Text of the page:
In 1836, as the Texan Revolution pitted independence-minded Texans versus Mexico, the Mexican army subjected soldiers holed up at the Alamo to a 13-day siege. Then, they killed everyone inside … and the Alamo became a symbol of steadfastness in the face of a superior enemy.


Why did immigration to America increase substantially starting in 1848?

In 1848, a failed democratic uprising in Germany led to disenchantment there. Many Germans fled the country to pursue liberty in America, greatly altering U.S. demographics.


In 1950, two Puerto Rican nationals tried to kill which U.S. president?

In 1950, two men trying to spark an independence movement for Puerto Rico tried to kill Harry Truman. White House security staff successfully fended off the attack, killing one of the men and wounding the other.


True or false, did the American military resort to conscription BEFORE entering World War II?

It's true, WWII was such a major conflict that the military resorted to the first peacetime draft in American history. About 16 million men and women served in uniform during the war.


What city was the very first capital of the United States?

In 1785, the Articles of Confederation made New York City the first national capital. And when the Constitution was introduced in 1789, New York was again the capital, but only for a short time.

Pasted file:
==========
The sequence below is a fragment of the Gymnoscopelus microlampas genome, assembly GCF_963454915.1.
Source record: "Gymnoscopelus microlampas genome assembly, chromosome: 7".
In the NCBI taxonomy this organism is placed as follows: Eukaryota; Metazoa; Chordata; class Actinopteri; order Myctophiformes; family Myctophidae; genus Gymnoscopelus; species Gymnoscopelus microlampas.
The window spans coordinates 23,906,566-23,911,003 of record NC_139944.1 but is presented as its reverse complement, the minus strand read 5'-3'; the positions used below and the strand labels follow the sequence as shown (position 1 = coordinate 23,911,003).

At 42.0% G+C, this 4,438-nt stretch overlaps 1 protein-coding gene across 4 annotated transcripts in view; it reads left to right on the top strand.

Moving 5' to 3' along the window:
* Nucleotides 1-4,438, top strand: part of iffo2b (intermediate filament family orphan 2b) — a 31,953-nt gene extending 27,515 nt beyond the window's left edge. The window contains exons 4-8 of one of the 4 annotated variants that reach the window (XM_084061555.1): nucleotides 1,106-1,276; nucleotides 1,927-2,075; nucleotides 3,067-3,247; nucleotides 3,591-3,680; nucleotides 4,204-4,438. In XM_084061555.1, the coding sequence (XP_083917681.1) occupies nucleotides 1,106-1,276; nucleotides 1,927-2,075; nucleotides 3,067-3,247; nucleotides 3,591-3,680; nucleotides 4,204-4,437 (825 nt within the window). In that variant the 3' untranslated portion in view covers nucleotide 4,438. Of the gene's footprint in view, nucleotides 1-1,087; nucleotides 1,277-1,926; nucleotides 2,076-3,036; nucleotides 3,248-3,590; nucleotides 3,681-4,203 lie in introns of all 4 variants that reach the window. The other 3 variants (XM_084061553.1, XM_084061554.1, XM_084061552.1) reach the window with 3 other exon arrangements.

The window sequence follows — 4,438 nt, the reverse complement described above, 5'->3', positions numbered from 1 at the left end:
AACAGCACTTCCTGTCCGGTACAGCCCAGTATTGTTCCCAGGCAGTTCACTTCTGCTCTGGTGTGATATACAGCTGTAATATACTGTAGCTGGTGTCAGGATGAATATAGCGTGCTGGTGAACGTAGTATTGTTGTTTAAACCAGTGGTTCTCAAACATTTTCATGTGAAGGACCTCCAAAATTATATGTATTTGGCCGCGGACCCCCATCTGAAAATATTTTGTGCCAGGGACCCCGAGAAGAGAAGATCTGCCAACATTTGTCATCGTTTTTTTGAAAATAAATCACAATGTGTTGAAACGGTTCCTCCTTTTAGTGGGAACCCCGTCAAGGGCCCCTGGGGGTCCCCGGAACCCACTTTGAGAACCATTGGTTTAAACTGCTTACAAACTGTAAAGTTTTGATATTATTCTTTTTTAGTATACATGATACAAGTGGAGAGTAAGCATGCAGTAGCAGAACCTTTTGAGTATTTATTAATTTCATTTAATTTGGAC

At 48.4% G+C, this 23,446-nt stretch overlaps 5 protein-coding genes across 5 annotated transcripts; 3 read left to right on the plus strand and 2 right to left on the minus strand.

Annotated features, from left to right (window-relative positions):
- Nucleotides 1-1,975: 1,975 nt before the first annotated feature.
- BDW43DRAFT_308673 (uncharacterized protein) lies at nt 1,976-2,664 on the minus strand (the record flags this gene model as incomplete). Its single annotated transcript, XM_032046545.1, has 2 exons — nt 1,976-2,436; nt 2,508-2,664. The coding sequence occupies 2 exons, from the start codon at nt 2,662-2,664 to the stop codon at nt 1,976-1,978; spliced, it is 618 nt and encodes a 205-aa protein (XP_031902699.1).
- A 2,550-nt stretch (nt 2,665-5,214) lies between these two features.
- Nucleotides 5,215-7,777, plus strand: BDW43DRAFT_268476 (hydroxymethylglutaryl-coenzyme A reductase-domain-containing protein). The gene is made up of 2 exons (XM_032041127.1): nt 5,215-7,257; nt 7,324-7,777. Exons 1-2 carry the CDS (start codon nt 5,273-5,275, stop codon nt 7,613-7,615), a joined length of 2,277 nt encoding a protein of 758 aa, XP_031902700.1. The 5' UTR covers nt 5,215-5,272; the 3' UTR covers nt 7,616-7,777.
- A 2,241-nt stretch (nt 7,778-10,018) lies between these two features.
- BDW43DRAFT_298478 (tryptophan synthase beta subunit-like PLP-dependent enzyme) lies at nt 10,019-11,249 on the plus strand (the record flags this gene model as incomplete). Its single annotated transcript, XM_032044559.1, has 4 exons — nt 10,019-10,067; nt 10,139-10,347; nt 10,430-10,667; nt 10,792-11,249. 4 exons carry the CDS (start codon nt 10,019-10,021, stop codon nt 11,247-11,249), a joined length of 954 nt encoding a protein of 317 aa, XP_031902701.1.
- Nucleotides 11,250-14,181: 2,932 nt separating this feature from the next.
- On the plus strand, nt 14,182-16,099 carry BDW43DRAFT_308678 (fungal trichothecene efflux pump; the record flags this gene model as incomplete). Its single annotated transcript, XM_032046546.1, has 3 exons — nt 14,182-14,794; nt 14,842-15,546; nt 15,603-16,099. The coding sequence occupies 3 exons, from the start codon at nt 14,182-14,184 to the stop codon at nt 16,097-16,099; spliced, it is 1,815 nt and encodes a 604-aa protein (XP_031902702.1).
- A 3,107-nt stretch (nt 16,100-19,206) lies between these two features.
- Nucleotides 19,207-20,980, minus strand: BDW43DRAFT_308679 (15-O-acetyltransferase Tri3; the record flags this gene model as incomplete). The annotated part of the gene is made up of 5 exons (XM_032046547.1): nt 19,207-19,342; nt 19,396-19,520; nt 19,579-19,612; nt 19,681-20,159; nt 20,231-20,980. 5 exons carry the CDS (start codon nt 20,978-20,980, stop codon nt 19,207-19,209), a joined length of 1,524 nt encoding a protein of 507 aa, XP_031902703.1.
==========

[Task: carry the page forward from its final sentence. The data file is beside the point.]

"Liberty poles" were popular during which era of American history?

Before and during the American Revolution, colonists sometimes raised large wooden poles topped with symbolic caps. These liberty poles became icons of people yearning for freedom from Britain.


In Britain, they were called the Coercive Acts. In the American colonies, they were the ______ Acts.

In 1774, Britain's leaders, infuriated by the Boston Tea Party, passed a series of Coercive Acts meant to punish the American colonies. In the colonies, they were called the Intolerable Acts, and they helped to spark a revolution.


A ship named the Mayflower left England in 1620 to settle the New World. How long did it take for the settlers to reach Cape Cod?

In the 17th century, the journey across the Atlantic was an arduous one. It look 66 days -- more than two months -- for the settlers to finally reach the shores of what would eventually be called America.


How many men have been named General of the Armies of the United States?

It is the highest rank possible in the military. The title of General of the Armies (essentially a six-star general), has only been awarded twice in American history, once to WWI hero John J. Pershing, and once to George Washington (posthumously).


True or false, do most historians regard George Washington as a military mastermind?

Washington was no Napoleon, and his battlefield maneuverings were less than masterful. What he lacked in proficiency he more than made up for with persistence, and he became a thorn in the sides of superior British forces.


Which of the following American events came FIRST?

The Revolution broke out in April 1775. The following year, the founding fathers issued the Declaration of Independence, which further stoked Britain's ire against its wayward colonies.